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Sector-specific talks on table as Howlin prepares for defeat on pay deal

The public expenditure minister tells TheJournal.ie that some unions would need a dramatic U-turn – and that the next option is negotiating with unions on an individual basis.

http://youtu.be/iu1LnMLWDkQ

(YouTube: thejournal.ie)

PUBLIC EXPENDITURE MINISTER Brendan Howlin has given the strongest indication yet that the Government will fail in its efforts to reach a revised pay deal for the entire public sector.

In an exclusive interview with TheJournal.ie, Howlin said any deal to govern the pay and conditions of 292,000 public workers would require a major shift in policy from some public unions, who up to now had not shown any willingness to do so.

Though the Labour Relations Commission chairman Kieran Mulvey has been given until next Monday to see if unions could be willing to enter into talks on a revised deal, Howlin has admitted that the prospects of a new all-encompassing deal are unlikely.

Among the ‘Plan B’ options now on the table for the Government is the prospect of dealing with individual unions and industries to negotiate deals specific to those workers – inspired by the limited success of the ‘side deals’ negotiated after the Croke Park 2 proposals were finalised.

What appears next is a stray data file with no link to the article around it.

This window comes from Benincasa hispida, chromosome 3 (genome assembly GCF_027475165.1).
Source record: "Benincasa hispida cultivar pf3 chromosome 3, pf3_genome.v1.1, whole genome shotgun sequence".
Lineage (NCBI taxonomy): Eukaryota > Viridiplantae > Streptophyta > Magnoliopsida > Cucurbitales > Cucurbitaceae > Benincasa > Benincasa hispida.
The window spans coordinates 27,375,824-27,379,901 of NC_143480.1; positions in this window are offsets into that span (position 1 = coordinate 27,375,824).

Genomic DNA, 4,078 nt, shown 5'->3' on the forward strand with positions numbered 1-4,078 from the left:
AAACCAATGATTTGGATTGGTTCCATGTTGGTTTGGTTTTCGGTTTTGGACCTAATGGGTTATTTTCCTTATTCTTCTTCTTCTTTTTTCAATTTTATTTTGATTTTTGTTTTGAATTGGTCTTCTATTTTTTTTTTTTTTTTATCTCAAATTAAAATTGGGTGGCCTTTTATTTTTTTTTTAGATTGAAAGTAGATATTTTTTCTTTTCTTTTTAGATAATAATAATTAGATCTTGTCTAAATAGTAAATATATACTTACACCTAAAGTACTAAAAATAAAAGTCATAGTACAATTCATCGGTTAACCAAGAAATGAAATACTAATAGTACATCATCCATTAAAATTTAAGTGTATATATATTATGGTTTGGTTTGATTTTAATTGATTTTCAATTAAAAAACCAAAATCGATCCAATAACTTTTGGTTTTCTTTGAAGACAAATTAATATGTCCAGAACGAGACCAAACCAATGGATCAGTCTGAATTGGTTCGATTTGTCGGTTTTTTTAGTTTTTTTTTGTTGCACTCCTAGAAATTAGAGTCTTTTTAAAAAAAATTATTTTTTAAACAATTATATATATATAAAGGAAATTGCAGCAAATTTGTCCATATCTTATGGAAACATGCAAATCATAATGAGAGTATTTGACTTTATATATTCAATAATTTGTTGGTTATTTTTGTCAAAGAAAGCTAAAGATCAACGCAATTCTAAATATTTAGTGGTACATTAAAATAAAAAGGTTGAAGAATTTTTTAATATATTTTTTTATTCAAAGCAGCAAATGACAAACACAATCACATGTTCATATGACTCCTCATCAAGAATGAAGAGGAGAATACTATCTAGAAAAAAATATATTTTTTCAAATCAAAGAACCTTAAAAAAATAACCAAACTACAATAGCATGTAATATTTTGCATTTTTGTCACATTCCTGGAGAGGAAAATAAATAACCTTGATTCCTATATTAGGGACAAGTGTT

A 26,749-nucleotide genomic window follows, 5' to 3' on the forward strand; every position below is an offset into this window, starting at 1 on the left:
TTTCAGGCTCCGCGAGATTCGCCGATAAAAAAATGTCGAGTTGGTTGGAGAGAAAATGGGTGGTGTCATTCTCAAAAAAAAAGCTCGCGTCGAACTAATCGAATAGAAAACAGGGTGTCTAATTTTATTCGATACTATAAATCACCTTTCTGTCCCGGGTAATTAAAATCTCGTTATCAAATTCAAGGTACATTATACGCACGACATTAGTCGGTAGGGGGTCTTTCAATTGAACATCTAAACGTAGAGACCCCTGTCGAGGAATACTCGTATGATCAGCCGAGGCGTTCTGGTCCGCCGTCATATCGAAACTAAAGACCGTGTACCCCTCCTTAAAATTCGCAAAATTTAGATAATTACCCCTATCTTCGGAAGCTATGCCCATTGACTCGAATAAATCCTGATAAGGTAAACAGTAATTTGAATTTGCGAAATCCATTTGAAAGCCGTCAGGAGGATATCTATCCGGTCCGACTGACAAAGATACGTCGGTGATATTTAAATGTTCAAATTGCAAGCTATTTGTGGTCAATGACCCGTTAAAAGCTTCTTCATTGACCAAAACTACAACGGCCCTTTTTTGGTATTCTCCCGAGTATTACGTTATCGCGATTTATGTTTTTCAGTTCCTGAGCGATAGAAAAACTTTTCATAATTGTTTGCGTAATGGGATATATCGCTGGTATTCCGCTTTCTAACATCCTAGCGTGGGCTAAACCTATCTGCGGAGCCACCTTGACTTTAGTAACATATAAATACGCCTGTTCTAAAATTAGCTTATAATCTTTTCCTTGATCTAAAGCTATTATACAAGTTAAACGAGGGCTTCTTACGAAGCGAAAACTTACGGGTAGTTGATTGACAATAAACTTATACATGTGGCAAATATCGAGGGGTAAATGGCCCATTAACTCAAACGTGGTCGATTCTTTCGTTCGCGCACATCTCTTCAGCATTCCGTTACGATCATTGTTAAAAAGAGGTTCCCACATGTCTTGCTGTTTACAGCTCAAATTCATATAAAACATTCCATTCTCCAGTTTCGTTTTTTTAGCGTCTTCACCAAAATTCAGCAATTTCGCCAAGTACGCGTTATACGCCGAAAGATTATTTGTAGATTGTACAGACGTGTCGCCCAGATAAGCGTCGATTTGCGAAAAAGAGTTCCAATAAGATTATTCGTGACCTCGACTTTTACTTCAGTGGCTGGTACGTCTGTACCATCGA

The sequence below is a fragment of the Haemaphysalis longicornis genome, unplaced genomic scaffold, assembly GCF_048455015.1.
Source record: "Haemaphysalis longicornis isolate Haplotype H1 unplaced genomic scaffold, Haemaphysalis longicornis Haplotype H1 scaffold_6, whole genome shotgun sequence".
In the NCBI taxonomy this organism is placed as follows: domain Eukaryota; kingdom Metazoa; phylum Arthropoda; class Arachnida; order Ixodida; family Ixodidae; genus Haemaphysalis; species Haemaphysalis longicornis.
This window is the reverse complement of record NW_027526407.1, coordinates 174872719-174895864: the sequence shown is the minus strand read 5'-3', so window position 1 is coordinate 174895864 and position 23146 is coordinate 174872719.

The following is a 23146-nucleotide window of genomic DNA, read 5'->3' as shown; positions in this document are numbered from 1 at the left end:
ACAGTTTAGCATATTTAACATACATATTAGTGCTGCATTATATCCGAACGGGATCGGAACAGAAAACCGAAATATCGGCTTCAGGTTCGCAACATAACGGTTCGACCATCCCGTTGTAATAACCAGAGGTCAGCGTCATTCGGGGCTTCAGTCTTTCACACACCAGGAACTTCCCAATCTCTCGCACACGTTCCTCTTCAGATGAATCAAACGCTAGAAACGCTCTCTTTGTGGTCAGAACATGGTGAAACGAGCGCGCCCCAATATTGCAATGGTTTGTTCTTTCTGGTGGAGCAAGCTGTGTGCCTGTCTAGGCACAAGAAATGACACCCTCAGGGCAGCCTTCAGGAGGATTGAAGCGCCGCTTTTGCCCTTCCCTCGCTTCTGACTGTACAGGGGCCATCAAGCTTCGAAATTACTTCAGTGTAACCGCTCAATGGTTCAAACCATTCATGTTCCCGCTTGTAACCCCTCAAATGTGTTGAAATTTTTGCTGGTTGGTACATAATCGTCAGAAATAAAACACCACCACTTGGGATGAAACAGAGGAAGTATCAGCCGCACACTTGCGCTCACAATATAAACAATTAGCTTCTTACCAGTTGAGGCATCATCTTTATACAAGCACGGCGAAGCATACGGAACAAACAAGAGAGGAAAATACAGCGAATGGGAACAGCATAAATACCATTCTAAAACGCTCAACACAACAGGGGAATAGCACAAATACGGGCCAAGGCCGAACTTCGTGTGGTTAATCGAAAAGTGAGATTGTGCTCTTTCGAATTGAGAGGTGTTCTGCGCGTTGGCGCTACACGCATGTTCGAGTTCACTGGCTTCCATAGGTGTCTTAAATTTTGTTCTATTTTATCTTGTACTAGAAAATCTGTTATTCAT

“I won’t pretend it’s going to be easy when you’ve had such significant rejection from some,” the minister said, saying some unions had not offered a constructive voice in the previous talks.

“I mean, if you come to a meeting with the LRC or with management, and you say, ‘We’re here to talk, but we’re not giving a cent,’ then there’s no great basis for discussion,” the minister said, saying some public unions had adopted this stance.

So it’s going to be very difficult to imagine that between now and next that they’re all going to suddenly buy into an overarching agreement.

He added: “But one lives in hope.”

Howlin added that Mulvey and his team were now exploring the prospect of a series of deals for workers in specific sectors – a tactic which, if adopted, would mark a radical change in how successive governments have dealt with the thorny issue of public pay.

Previous administrations always sought to negotiate with public unions en masse – albeit when the economic constraints were less tight and the discussion was usually about pay increases, rather than cuts – or to legislate across the board.

Howlin said this option was only one of a number of items being explored by Mulvey, who is to report back on Monday – but again stressed that the government will be forced to act unilaterally to make public pay savings if unions do not agree to specific deals.

-Camera and editing by Paul Hyland

Read: New Monday deadline to reach deal on public sector pay cuts

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Gavan Reilly

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